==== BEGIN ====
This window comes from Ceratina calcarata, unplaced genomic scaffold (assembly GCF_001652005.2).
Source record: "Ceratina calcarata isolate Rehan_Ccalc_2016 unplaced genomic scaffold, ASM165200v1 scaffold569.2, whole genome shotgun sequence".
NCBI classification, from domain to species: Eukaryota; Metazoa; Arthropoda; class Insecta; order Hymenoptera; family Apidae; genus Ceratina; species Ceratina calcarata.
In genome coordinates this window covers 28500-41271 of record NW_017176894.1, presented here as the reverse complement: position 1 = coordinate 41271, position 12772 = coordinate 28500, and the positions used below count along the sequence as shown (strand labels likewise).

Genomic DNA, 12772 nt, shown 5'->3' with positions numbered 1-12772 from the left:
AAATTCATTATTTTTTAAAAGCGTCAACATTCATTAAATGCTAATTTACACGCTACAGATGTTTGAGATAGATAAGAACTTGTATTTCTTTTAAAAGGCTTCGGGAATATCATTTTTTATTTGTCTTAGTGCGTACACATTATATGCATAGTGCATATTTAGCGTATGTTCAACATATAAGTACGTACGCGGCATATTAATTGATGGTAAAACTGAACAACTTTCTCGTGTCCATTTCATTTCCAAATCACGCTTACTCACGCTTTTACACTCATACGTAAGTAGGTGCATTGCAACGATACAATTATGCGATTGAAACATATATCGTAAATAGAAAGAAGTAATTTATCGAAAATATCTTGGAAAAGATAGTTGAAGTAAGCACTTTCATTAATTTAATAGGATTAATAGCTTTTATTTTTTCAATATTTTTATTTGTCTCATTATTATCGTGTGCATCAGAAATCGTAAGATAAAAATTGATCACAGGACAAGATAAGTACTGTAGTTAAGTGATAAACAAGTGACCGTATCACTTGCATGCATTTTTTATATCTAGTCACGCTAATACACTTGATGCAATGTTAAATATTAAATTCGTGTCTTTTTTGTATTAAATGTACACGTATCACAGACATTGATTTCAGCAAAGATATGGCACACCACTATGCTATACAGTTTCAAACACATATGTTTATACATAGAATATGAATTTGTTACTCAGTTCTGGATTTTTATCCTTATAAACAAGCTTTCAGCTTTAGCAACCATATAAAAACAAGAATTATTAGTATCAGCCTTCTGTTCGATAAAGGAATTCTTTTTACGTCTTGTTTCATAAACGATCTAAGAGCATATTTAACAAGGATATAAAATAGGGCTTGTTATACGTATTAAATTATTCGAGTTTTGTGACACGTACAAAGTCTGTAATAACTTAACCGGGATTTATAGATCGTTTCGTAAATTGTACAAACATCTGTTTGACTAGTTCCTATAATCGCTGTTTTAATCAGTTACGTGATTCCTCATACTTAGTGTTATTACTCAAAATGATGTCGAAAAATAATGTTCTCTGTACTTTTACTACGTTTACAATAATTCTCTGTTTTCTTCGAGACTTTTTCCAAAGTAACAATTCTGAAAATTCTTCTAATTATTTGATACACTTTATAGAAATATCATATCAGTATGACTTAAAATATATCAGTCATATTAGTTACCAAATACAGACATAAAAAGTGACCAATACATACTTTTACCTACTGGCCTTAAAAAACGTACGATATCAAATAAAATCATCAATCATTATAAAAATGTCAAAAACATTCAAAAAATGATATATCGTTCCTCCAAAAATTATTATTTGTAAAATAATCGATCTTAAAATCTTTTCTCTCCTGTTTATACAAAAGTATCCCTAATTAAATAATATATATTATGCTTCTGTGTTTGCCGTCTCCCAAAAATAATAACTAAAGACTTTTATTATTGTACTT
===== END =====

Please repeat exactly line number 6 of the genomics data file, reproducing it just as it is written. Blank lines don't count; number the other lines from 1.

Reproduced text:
AAATTCATTATTTTTTAAAAGCGTCAACATTCATTAAATGCTAATTTACACGCTACAGATGTTTGAGATAGATAAGAACTTGTATTTCTTTTAAAAGGCTTCGGGAATATCATTTTTTATTTGTCTTAGTGCGTACACATTATATGCATAGTGCATATTTAGCGTATGTTCAACATATAAGTACGTACGCGGCATATTAATTGATGGTAAAACTGAACAACTTTCTCGTGTCCATTTCATTTCCAAATCACGCTTACTCACGCTTTTACACTCATACGTAAGTAGGTGCATTGCAACGATACAATTATGCGATTGAAACATATATCGTAAATAGAAAGAAGTAATTTATCGAAAATATCTTGGAAAAGATAGTTGAAGTAAGCACTTTCATTAATTTAATAGGATTAATAGCTTTTATTTTTTCAATATTTTTATTTGTCTCATTATTATCGTGTGCATCAGAAATCGTAAGATAAAAATTGATCACAGGACAAGATAAGTACTGTAGTTAAGTGATAAACAAGTGACCGTATCACTTGCATGCATTTTTTATATCTAGTCACGCTAATACACTTGATGCAATGTTAAATATTAAATTCGTGTCTTTTTTGTATTAAATGTACACGTATCACAGACATTGATTTCAGCAAAGATATGGCACACCACTATGCTATACAGTTTCAAACACATATGTTTATACATAGAATATGAATTTGTTACTCAGTTCTGGATTTTTATCCTTATAAACAAGCTTTCAGCTTTAGCAACCATATAAAAACAAGAATTATTAGTATCAGCCTTCTGTTCGATAAAGGAATTCTTTTTACGTCTTGTTTCATAAACGATCTAAGAGCATATTTAACAAGGATATAAAATAGGGCTTGTTATACGTATTAAATTATTCGAGTTTTGTGACACGTACAAAGTCTGTAATAACTTAACCGGGATTTATAGATCGTTTCGTAAATTGTACAAACATCTGTTTGACTAGTTCCTATAATCGCTGTTTTAATCAGTTACGTGATTCCTCATACTTAGTGTTATTACTCAAAATGATGTCGAAAAATAATGTTCTCTGTACTTTTACTACGTTTACAATAATTCTCTGTTTTCTTCGAGACTTTTTCCAAAGTAACAATTCTGAAAATTCTTCTAATTATTTGATACACTTTATAGAAATATCATATCAGTATGACTTAAAATATATCAGTCATATTAGTTACCAAATACAGACATAAAAAGTGACCAATACATACTTTTACCTACTGGCCTTAAAAAACGTACGATATCAAATAAAATCATCAATCATTATAAAAATGTCAAAAACATTCAAAAAATGATATATCGTTCCTCCAAAAATTATTATTTGTAAAATAATCGATCTTAAAATCTTTTCTCTCCTGTTTATACAAAAGTATCCCTAATTAAATAATATATATTATGCTTCTGTGTTTGCCGTCTCCCAAAAATAATAACTAAAGACTTTTATTATTGTACTT